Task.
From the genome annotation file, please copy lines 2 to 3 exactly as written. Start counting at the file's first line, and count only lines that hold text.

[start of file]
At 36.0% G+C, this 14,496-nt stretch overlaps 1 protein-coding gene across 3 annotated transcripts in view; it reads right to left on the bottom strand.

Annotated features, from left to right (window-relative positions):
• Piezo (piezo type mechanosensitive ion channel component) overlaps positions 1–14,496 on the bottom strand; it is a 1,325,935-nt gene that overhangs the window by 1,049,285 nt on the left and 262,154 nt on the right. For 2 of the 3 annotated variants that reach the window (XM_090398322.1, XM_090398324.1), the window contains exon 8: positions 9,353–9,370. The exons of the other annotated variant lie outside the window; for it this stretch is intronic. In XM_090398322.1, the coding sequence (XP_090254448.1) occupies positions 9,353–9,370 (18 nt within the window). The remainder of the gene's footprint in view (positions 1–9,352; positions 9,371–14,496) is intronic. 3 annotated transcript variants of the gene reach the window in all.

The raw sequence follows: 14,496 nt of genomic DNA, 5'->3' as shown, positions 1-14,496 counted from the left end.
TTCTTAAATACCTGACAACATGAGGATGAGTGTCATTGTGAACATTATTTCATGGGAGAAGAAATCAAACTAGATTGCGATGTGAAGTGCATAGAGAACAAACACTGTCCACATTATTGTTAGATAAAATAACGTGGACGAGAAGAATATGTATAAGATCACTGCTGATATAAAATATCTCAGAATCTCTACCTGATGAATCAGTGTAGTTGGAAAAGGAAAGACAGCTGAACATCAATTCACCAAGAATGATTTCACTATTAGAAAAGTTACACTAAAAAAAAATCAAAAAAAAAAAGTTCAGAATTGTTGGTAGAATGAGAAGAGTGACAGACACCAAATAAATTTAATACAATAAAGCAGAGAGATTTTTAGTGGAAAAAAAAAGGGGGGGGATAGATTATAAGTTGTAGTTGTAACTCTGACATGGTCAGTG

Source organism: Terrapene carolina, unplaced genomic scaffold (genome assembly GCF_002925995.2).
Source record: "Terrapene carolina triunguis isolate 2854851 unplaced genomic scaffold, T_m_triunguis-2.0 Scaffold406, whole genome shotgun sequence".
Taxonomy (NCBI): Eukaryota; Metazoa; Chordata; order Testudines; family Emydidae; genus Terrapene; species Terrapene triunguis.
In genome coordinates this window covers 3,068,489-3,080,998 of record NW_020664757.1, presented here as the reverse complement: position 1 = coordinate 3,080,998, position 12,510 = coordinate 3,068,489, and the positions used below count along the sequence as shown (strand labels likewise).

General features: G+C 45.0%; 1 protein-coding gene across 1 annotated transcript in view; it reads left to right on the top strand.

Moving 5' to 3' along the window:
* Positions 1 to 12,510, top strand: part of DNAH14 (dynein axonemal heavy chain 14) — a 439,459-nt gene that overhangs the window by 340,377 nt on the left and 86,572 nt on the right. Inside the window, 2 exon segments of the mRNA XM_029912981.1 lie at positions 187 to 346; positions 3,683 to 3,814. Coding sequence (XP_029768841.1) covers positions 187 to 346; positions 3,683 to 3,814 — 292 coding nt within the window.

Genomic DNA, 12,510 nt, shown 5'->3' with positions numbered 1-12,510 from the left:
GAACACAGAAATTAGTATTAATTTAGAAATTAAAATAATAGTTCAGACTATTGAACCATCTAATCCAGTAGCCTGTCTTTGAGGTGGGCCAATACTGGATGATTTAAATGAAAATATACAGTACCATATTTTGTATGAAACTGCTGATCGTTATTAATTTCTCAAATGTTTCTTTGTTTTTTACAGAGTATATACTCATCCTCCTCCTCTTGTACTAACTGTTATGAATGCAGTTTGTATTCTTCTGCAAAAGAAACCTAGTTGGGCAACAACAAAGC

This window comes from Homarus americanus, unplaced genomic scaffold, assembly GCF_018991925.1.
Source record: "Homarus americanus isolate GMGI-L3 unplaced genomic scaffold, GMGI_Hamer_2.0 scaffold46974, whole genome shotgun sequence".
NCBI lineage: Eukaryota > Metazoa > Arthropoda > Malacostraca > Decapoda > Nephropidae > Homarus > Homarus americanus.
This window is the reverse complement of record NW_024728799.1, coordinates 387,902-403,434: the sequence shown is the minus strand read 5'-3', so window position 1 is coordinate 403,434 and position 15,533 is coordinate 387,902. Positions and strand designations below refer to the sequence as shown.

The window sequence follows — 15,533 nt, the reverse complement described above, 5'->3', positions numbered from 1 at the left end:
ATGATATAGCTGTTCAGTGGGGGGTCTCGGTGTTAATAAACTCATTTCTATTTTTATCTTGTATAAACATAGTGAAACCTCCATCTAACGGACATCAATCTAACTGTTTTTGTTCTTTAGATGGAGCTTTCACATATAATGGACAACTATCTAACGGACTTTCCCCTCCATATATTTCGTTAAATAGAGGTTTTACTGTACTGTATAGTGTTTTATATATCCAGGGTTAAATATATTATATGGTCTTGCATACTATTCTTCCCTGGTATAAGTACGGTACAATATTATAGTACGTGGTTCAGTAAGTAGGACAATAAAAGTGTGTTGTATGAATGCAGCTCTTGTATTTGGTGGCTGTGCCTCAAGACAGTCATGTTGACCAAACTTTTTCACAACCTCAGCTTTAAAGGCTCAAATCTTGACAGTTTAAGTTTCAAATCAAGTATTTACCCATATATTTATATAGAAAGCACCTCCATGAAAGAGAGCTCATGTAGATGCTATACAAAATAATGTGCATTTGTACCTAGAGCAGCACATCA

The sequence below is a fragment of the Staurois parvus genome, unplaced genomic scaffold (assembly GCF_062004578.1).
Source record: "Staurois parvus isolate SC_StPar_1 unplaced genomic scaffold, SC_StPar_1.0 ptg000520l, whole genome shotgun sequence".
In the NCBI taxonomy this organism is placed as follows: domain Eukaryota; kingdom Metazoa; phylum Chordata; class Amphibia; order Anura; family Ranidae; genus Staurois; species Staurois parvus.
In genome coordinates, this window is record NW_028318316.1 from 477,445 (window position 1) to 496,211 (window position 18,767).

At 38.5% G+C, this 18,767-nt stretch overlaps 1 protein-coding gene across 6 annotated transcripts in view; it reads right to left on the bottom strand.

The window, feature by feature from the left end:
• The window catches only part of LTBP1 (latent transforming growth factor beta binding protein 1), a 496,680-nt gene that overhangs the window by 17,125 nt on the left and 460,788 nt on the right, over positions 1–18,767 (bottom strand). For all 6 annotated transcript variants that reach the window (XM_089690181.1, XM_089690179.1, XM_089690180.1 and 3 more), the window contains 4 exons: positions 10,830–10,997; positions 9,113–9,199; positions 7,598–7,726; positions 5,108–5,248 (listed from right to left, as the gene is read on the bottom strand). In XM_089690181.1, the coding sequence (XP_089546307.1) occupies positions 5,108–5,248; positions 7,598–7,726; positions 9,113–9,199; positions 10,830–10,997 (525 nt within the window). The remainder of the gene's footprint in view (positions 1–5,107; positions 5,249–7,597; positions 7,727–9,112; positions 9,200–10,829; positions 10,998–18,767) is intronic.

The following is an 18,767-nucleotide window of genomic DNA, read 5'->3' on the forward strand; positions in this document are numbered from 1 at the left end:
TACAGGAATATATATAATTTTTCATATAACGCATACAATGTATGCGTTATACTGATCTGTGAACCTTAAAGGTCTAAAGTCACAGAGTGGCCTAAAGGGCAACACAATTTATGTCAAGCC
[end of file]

Annotated features, from left to right (window-relative positions):
• Piezo (piezo type mechanosensitive ion channel component) overlaps positions 1–14,496 on the bottom strand; it is a 1,325,935-nt gene that overhangs the window by 1,049,285 nt on the left and 262,154 nt on the right. For 2 of the 3 annotated variants that reach the window (XM_090398322.1, XM_090398324.1), the window contains exon 8: positions 9,353–9,370. The exons of the other annotated variant lie outside the window; for it this stretch is intronic. In XM_090398322.1, the coding sequence (XP_090254448.1) occupies positions 9,353–9,370 (18 nt within the window). The remainder of the gene's footprint in view (positions 1–9,352; positions 9,371–14,496) is intronic. 3 annotated transcript variants of the gene reach the window in all.